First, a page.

Most of Hyderabad’s many sightseeing options are near the Musi River where the original city came up in the 1500s. Built in 1591, the Charminar (Four Columned monument) is the enduring symbol for Hyderabad. Commissioned by Mohammad Quli as a memorial at the end of a severe epidemic, the four arches face the four cardinal directions. Minarets top the columns and the entire structure looks ethereal when it is illuminated after dusk. The second floor houses the oldest mosque in the city. Steps lead up to the very top of the minarets from where the city reveals itself in a bustling sprawl below. The Charminar is open to visitors during the day.
The old city is a maze of atmospheric streets. Steeped in religious relevance for the Shia Muslims, this part of Hyderabad has many precious relics including an alam in the Biha ka alawa, which as bits of the plank on which the Prophet’s daughter bathed, woven into its fabric. Also, make your way to the Sar Tauq ka alawa.
The Mecca Masjid next to the Charminar is one of the largest in the world. Construction began during the reign of Quli in 1614 but was completed under the auspices of the Mughal emperor Aurangzeb. Some of the bricks are made from soil from Mecca.
The Salarjung Museum houses an astounding assortment of objects d’art from all over the world. Collected by three generations of the Nizam’s prime ministers but mostly by Salar Jung III, the museum has oil paintings by obscure western artists, oil paintings by well-known ndian artists, marble sculptures, carpets, clocks, china and porcelain, Chola sculptures, miniature paintings, a massive ivory collection and religious objects.
The Hussain Sagar Lake in the northern part of Hyderabad is impossible to ignore. It’s a large man-made lake with dimensions to the tune of 6.5 kilometres by 800 metres, and a depth of 16 metres. A recent addition has been a gigantic statue of the Buddha that sunk to the bottom when installation was first attempted, but was subsequently successfully retrieved and set up in 1993. The Lumbini Huda Park on the lake is quite a spiffy little place. Landscaped and well maintained, it has boating facilities.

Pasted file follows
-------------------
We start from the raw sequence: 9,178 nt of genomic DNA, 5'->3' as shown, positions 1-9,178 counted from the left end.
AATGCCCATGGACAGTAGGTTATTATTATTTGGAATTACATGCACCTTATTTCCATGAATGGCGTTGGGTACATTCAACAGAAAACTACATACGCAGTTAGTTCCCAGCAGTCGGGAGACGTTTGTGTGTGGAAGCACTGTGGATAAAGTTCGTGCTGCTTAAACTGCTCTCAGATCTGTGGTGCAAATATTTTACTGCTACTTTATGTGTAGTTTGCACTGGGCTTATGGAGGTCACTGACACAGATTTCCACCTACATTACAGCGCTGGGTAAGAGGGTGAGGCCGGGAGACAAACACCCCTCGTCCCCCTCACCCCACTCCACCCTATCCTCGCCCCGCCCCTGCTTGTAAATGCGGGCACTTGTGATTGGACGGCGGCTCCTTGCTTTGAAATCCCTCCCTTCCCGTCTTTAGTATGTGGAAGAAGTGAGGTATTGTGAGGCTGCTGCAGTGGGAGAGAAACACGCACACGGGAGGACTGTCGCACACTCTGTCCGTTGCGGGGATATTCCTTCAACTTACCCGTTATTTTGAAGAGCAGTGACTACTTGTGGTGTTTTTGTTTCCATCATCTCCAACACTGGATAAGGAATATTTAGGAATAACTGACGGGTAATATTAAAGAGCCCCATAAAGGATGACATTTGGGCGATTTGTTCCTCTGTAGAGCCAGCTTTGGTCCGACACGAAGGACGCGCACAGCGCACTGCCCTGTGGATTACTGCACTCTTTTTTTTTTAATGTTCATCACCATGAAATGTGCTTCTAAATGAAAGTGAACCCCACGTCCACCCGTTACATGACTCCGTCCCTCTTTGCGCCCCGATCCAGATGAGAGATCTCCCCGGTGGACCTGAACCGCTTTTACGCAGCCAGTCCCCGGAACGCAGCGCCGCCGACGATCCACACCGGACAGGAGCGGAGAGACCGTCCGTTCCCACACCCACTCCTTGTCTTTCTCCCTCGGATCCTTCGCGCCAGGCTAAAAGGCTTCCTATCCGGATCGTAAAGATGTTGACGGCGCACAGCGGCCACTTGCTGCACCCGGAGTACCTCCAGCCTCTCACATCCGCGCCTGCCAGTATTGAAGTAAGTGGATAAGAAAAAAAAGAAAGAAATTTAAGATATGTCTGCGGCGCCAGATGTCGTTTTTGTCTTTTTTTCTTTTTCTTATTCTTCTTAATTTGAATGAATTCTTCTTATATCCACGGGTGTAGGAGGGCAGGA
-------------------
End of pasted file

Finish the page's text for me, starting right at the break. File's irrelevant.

Set against the Hussain Sagar is the Naubat Pahar Hill on which are the Birla monuments. The Science Centre has enough gadgets to keep you happy for an entire morning. There is also a Planetarium hat has an informative and entertaining show about celestial bodies. The Archaeological Museum has artefacts from Vadamannu, which date between 100 BC and 200 AD. There are also displays of miniature paintings, stone and wood sculptures. The beautiful Birla Temple is dedicated to the Lord Venkateshwara. Commissioned by the big industrialist Birla family, its built in Rajasthani white marble and has a stunning view of the lake and the city.
Visit the largest incorporated film studio complexes in the world at Ramoji Film City, to get enthralled by the magic of cinema! The Quli Qutub Shahi Tombs are where the Qutb Shahi kings are buried in marvellous tombs, the constructions of which they personally oversaw. All seven sultans are buried in the same compound where garden paths wind past these phenomenal monuments.
The Falaknuma Palace is now a museum for the riches collected by the Nizam of Hyderabad. It was designed by an Italian architect and stands well-preserved only four kilometres from Charminar. (It’s closed on Fridays).
The Golconda Fort, 11 kilometres from city centre, is counted among the most remarkable in India. The Qutb Shahi dynasty established its capital city in the fort, and it was from here that the prince Muhammad Quli rode out every night to meet his beloved Bhagmati in what used to be a small village by the River Musi. The fort predates the Qutb Shahi dynasty as the Kakatiyas built it in the 13th century AD before passing into the hands of the Bahamani kings. It was a successful siege on the Golconda Fort by the Mughal forces of Aurangzeb that ended the Qutb Shahi rule in 1687.
The main features of the fort are the heavily studded Balahisar Gate, the Grand Portico where you can sample the acoustic soundness of the design by clapping your hands, the royal Nagina Gardens and the bodyguards’ barracks, three 12 metre deep tanks which fed a complicated water system, and finally the Durbar Hall, which is at the end of a thousand-step climb. Situated at the summit of the hill, the Durbar Hall commands a view of Hyderabad and Secunderabad and if you look carefully (very, very carefully) you’ll even spot the Charminar. Another attraction in Hyderabad is the Jalavihar, a Water Park to relax and have fun with family and friends.